Farther on we climbed up a high, broken piece of rock, and descended again by a low, narrow opening, through which we were obliged to crawl, and which, from its own closeness, and the heat and smoke of the torches, and the labor of crawling through it, was so hot that we were panting with exhaustion and thirst. This brought us to a rugged, perpendicular hole, three or four feet in diameter, with steps barely large enough for a foothold, worn in the rock. We descended with some difficulty, and at the foot came out upon a ledge of rock, which ran up on the right to a great height, while on the left was a deep, yawning chasm. A few rude logs were laid along the edge of this chasm, which, with a pole for a railing, served as a bridge, and, with the torchlight thrown into the abyss below, made a wild crossing-place; the passage then turned to the right, contracting to about three feet in height and the same in width, and descending rapidly. We were again obliged to betake ourselves to crawling, and again the heat became insufferable. Indeed, we went on with some apprehensions. To faint in one of those narrow passages, so far removed from a breath of air, would be almost to die there. As to carrying a man out, it was impossible for either of us to do more than drag himself along, and I believe that there could have been no help from the Indians.  6
  This passage continued fifty or sixty feet, when it doubled on itself, still contracted as before, and still rapidly descending. It then enlarged to a rather spacious cavern, and took a southwest direction, after which there was another perpendicular hole, leading, by means of a rude and rickety ladder, to a steep, low, crooked, and crawling passage, descending until it opened into a large broken chamber, at one end of which was a deep hole or basin of water….  7
  The water was in a deep, stony basin, running under a shelf of overhanging rock, with a pole laid across on one side, over which the Indians leaned to dip it up with their calabashes; and this alone, if we had wanted other proof, was confirmation that the place had been used as a well.  8
  But at the moment it was a matter of very little consequence to us whether any living being had ever drunk from it before; the sight of it was more welcome to us than gold or rubies. We were dripping with sweat, black with smoke, and perishing with thirst. It lay before us in its stony basin, clear and inviting, but it was completely out of reach; the basin was so deep that we could not reach the water with our hands, and we had no vessel of any kind to dip it out with. In our entire ignorance of the character of the place, we had not made any provision, and the Indians had only brought what they were told to bring. I crawled down on one side, and dipped up a little with one hand; but it was a scanty supply, and with this water before us we were compelled to go away with our thirst unsatisfied. Fortunately, however, after crawling back through the first narrow passage, we found some fragments of a broken water-jar, with which the Indians returned and brought us enough to cool our tongues.  9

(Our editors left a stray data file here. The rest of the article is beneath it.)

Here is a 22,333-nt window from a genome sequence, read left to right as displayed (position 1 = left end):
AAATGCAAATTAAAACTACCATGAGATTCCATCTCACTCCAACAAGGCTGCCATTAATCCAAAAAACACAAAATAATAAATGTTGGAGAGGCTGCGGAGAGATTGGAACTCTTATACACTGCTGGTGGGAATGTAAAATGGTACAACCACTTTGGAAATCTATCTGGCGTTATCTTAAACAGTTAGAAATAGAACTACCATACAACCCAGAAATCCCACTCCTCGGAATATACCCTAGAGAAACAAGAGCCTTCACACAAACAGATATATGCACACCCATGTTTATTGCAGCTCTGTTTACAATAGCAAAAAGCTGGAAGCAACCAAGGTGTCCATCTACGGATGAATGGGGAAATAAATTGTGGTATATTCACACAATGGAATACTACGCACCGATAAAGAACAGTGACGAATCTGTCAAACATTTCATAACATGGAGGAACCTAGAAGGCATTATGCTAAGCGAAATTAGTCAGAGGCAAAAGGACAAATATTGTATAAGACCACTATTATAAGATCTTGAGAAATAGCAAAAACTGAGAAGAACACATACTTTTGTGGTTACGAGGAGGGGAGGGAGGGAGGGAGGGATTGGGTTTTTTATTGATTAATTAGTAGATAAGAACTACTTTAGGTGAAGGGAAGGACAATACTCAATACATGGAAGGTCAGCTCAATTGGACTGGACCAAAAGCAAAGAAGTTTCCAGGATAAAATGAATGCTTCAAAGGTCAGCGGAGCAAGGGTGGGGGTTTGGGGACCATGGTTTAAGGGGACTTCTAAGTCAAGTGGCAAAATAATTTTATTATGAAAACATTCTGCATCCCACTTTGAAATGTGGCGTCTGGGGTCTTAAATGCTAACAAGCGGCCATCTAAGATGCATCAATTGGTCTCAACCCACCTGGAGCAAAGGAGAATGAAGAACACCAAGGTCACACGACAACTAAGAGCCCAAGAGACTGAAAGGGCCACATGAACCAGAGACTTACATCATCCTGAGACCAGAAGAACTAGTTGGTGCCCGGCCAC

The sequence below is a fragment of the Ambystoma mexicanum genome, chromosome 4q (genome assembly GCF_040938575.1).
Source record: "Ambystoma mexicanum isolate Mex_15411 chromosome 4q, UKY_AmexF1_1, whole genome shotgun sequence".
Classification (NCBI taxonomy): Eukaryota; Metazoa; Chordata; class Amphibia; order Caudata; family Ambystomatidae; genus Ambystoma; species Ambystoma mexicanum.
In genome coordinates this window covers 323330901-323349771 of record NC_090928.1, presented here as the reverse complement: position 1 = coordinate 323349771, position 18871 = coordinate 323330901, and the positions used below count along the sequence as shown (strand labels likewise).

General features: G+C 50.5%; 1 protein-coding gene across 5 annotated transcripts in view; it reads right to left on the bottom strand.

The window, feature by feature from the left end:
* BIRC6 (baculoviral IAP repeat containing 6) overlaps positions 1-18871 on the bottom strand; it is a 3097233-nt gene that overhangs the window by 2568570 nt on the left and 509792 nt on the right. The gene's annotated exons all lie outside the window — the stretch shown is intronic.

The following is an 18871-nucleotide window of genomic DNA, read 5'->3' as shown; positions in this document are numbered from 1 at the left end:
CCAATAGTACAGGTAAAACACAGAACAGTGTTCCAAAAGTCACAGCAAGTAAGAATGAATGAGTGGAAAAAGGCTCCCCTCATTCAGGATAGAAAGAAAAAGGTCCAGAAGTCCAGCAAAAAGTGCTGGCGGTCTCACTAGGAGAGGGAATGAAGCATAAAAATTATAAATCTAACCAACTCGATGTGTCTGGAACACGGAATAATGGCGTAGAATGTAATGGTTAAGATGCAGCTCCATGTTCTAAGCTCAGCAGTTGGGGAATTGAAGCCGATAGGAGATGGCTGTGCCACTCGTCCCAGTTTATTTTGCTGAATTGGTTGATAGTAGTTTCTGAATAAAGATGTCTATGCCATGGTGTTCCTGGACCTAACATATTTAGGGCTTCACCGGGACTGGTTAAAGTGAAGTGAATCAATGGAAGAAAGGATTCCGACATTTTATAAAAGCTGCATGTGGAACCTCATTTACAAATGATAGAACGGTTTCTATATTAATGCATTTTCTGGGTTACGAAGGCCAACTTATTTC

In going down we had scarcely noticed anything except the wild path before us; but, having now some knowledge of the place, the labor was not so great, and we inquired for the passage which the Indians had told us led to Mani. On reaching it, we turned off, and, after following it a short distance, found it completely stopped by a natural closing of the rock. From the best information we could get, although all said the passage led to Mani, we were satisfied that the Indians had never attempted to explore it. It did not lead to the water, nor out of the cave, and our guides had never entered it before….  10
  As we advanced, we remained a little while in the cooler atmosphere before exposing ourselves to the rush of cold air toward the mouth, and in an hour and a half from the time of entering, we emerged into the outer air.  11
  As a mere cave, this was extraordinary; but as a well or watering-place for an ancient city, it was past belief, except for the proofs under our own eyes. Around it were the ruins of a city without any other visible means of supply, and, what rarely happened, with the Indians it was matter of traditionary knowledge. They say that it was not discovered by them; it was used by their fathers; they did not know when it began to be used. They ascribe it to that remote people whom they refer to as the antiguos.  12
  And a strong circumstance to induce the belief that it was once used by the inhabitants of a populous city, is the deep track worn in the rock. For ages the region around has been desolate, or occupied only by a few Indians during the time of working in the milpas. Their straggling footsteps would never have made that deep track. It could only have been made by the constant and long-continued tread of thousands.  13